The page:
I love when I hear this complaint “ugh all these millennials want constant feedback”. I love it because I can give my favorite response – “Actually all generations want feedback, they are being more vocal about it than we were”.
In my unscientific poll – 9 out of 10 people agree with me. Don’t we all want feedback on how we are doing? Don’t we all want to know we are on the right path? Don’t we all want to know that we are being successful?
I will take it a step further and say – the employees want to express how they see things going and check to see if you agree.
So ditch the performance reviews and create a regular feedback system.
Check-Ins. A way to touch base and discuss “you” – not the current project, not a client issue, and not the latest procedure. This time is to focus on your people and how they are doing. In regards to to the work, career goals, were are they are being challenged, and where do they want to go.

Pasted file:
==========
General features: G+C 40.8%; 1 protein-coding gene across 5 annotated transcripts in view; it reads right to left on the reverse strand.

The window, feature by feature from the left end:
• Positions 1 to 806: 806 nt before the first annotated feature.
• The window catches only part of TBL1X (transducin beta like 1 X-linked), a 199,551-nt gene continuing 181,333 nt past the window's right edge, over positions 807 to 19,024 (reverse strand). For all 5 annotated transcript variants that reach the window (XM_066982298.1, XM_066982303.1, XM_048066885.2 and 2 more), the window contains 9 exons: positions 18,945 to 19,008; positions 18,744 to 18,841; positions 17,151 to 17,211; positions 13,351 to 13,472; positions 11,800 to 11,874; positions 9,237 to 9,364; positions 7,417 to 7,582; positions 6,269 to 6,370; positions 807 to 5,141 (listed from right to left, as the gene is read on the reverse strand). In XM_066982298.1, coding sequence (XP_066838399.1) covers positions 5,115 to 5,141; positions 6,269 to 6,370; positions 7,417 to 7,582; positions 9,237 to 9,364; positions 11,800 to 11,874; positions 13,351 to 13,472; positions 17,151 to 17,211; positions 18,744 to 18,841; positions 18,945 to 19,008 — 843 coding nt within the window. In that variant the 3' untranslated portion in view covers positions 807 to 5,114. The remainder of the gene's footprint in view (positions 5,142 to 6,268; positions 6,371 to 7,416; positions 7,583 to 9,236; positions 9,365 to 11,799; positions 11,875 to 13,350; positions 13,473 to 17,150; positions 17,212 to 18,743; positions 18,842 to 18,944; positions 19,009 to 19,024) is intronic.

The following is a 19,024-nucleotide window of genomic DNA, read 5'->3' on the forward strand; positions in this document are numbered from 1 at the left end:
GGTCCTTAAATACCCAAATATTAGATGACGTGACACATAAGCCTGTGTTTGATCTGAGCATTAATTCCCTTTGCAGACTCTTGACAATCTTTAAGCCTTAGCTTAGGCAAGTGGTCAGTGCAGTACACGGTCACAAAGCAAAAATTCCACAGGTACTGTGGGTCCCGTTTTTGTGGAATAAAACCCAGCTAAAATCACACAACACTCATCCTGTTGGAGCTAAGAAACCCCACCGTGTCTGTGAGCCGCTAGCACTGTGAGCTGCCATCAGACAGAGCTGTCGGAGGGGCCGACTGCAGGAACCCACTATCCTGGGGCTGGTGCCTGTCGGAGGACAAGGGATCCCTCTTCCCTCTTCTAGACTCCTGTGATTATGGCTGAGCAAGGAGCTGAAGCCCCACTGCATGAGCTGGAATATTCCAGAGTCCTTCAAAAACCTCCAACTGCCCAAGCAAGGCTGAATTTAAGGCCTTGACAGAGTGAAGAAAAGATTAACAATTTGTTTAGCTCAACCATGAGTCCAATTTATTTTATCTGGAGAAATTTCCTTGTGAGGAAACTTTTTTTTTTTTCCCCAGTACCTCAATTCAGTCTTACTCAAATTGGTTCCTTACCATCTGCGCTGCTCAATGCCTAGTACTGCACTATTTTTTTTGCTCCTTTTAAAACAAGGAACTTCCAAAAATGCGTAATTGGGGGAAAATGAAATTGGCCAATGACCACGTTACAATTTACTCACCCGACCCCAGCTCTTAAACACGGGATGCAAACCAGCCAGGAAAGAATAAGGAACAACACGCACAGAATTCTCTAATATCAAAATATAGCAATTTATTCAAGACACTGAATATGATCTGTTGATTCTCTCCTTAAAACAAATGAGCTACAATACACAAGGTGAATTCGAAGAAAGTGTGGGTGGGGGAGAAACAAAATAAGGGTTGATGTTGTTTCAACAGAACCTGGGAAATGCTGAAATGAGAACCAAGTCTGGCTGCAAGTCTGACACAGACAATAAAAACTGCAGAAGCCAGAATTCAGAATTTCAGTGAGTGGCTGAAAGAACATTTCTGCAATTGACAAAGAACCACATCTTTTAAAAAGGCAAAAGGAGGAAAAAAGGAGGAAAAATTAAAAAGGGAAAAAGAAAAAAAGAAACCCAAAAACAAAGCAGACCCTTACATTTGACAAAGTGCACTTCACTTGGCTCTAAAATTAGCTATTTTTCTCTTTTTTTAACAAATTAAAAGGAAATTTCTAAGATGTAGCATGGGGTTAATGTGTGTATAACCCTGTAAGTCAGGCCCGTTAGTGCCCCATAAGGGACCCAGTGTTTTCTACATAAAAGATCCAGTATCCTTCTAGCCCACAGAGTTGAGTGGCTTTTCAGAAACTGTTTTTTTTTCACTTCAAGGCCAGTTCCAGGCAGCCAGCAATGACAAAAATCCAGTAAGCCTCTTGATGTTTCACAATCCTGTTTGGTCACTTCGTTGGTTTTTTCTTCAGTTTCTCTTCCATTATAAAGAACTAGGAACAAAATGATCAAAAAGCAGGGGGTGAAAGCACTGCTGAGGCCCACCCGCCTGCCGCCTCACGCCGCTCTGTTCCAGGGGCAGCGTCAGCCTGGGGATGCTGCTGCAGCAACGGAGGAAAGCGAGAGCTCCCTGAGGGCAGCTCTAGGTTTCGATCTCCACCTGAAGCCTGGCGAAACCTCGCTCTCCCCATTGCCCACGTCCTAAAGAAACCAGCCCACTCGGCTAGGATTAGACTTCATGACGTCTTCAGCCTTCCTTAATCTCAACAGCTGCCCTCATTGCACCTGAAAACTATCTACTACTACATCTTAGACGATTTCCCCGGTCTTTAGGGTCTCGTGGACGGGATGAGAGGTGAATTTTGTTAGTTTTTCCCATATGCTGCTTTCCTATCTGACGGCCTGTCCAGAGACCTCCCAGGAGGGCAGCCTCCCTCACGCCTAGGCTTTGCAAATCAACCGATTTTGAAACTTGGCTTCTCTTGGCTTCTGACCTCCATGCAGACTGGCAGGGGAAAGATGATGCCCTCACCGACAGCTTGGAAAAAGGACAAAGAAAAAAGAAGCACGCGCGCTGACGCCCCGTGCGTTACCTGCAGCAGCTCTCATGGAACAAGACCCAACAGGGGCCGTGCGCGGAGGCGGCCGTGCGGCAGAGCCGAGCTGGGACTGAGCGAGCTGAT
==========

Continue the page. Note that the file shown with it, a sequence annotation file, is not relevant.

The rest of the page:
Keep it simple. Don’t make the process of checking-in complicated. Do this by asking the same 4 or 5 questions each time, share any data (think sales figures, revenue, retention rates, etc.), and keep it consistent. Each meeting will have the same format. Here’s the hard part – have the employee take the lead. Let them direct the conversation, provide their feedback first, and you listen.
Regular schedule. Determine before you start how often you will be meeting. Every week, month, or every two months. Make it a priority – it doesn’t get rescheduled, moved, or forgotten about. If you are unable to commit to the consistency – don’t start.
Document & Follow up. If you are providing regular check-ins there will be no need for annual performance reviews (whew). Make sure you document each conversation, use it to start the next check-ins (goals met, challenges resolved, etc.).
If you want to see if people are progressing, go back after a couple of sessions and take note of the changes. The process will prove itself out.